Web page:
Kevin Breuninger, Dan Mangan
Daniel Leal-Olivas | AFP | Getty Images
Assange was charged with 17 new criminal counts, which included violations of the Espionage Act.
The charges, contained in an indictment issued in U.S. District Court for the Eastern District of Virginia, were revealed during a press conference held by Department of Justice officials in Washington.
Assange is currently in British custody after having been expelled from Ecuador’s embassy in London, where he had lived for nearly seven years. Federal authorities want Assange to be extradited to the U.S. in order to face charges.
Julian Assange was “complicit” and “conspired with” Manning, an official said.
Officials said that Assange’s publication of the names of human sources in the Middle East “is alleged to have created imminent risks to the life and liberty” of those individuals.
Assange, the officials said, “knew the publication of these sources endangered them.”
The information could be seen by terror groups and countries hostile to the United States, and “documents related to this material was even found in the Osama bin Laden compound,” an official said.
Some press freedom groups have protested Assange’s treatment, arguing that his conduct constituted journalism and should not be punished.
“This strikes at the heart of the First Amendment and puts all journalists in extreme danger,” The Freedom of the Press Foundation said in a tweet Thursday afternoon.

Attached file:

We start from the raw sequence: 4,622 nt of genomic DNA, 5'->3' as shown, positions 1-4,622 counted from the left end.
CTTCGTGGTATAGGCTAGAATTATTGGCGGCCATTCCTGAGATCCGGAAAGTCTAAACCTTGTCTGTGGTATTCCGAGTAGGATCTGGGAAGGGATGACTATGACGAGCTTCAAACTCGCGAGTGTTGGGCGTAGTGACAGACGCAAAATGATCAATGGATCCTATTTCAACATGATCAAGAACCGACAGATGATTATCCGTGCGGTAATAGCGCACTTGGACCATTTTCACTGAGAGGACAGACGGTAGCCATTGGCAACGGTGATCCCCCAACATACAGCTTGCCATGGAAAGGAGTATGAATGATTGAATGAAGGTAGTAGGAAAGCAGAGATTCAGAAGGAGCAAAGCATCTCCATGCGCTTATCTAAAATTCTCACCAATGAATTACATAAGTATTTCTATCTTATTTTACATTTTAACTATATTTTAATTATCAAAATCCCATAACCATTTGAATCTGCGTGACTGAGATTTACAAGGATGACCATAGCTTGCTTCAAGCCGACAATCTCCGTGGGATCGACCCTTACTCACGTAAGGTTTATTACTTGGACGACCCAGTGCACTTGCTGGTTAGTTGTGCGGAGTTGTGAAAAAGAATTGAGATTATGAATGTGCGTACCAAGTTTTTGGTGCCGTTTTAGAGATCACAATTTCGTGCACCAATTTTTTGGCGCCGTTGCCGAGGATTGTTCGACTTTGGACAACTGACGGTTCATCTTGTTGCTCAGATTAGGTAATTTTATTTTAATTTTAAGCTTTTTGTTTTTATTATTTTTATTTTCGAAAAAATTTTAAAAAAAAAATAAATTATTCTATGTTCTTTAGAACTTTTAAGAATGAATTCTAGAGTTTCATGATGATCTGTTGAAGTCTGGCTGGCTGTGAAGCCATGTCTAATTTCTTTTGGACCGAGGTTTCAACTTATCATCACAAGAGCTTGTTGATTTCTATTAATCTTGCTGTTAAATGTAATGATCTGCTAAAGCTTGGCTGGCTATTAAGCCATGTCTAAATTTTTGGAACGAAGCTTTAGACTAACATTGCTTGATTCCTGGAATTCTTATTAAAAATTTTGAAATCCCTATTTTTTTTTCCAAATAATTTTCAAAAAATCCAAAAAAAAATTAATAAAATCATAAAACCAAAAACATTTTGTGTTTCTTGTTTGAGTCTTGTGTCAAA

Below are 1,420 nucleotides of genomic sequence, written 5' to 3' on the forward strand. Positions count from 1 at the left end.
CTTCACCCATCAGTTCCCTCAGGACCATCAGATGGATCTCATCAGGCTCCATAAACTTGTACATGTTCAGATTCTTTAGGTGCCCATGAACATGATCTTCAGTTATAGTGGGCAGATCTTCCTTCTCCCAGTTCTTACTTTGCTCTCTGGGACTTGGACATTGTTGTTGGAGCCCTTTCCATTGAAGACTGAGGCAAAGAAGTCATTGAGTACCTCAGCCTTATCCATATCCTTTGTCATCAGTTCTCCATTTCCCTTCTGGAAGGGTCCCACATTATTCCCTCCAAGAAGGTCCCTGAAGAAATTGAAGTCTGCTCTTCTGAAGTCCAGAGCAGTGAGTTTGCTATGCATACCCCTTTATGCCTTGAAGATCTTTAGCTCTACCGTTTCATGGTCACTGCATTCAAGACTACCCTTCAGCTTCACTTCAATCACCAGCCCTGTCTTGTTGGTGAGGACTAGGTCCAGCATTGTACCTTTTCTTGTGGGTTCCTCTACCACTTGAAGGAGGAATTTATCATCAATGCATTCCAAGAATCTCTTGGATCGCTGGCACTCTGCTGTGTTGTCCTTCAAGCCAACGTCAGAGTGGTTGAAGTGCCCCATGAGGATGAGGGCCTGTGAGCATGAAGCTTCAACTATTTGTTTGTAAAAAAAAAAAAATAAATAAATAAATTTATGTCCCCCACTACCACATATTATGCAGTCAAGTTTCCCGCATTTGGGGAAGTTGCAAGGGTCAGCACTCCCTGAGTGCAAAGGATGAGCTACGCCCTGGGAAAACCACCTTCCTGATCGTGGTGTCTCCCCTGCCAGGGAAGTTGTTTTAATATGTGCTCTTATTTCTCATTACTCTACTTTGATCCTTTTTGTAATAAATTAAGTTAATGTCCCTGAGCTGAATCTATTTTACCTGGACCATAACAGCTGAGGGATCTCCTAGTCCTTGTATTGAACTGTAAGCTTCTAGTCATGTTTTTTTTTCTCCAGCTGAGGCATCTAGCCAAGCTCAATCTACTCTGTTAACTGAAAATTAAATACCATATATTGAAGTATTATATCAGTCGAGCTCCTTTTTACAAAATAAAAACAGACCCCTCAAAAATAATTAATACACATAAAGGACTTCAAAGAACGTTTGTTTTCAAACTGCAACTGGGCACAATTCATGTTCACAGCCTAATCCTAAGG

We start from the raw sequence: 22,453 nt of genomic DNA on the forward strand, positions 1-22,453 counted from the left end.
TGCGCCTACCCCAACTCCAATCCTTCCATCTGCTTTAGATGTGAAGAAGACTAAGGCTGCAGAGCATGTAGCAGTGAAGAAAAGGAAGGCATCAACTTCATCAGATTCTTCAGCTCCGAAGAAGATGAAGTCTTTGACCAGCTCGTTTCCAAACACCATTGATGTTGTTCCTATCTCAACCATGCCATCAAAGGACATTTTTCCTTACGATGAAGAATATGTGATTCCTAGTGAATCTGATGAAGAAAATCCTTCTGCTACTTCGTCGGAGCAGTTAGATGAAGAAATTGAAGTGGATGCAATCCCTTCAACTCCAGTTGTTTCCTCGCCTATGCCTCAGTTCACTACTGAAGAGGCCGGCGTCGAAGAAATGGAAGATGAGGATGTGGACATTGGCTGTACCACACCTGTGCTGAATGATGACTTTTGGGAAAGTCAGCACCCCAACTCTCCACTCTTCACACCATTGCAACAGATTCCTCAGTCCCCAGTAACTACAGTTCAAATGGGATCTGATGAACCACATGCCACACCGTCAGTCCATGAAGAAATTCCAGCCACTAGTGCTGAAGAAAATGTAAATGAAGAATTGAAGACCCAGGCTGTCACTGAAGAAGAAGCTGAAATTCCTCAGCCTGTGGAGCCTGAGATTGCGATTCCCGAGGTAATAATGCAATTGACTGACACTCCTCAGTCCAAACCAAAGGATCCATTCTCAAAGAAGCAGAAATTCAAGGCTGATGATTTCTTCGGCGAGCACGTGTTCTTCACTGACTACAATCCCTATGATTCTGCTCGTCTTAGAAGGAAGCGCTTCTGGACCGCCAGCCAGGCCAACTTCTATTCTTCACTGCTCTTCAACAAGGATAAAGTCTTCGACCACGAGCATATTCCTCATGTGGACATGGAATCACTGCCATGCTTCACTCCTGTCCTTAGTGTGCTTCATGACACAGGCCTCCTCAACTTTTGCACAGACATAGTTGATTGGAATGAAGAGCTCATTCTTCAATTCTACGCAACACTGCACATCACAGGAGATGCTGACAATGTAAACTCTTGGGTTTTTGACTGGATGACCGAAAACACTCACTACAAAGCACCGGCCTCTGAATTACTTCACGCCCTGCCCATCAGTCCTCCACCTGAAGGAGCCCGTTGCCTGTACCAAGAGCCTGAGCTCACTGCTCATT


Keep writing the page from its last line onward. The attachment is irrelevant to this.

But an official pushed back on that characterization.
“Assange is not a journalist,” the official told reporters. “No responsible actor, journalist or otherwise, would purposely publish names he or she knew to be confidential sources in warzones.”
The indictment alleges that Assange’s disclosures “risked serious harm” to U.S. national security “to the benefit of our adversaries.” By publishing the names of human sources without redactions, Assange put them “at a grave and imminent risk of serious physical harm,” prosecutors allege.
These human sources included “local Afghans and Iraqis, journalists, religious leaders, human rights advocates, and political dissidents,” the DOJ said in a press release.
A lawyer for Assange did not immediately respond to CNBC’s request for comment on the superseding indictment.
Manning, meanwhile, is currently in jail for refusing to cooperate with a grand jury.
Asked if she had changed her stance, an official said: “Ms. Manning remains in jail.”
Assange was arrested on April 7 in London on a U.S.-lodged charge of conspiring to hack a U.S. government computer in 2010.
In that case, he was alleged to have conspired with Manning to crack passwords on government computers and to download large amounts of classified information with the intent on publishing them on WikiLeaks.
Those documents allegedly included approximately 800 Guantanamo Bay detainee assessment briefs, a quarter-million State Department cables and 400,000 Iraq War-related reports.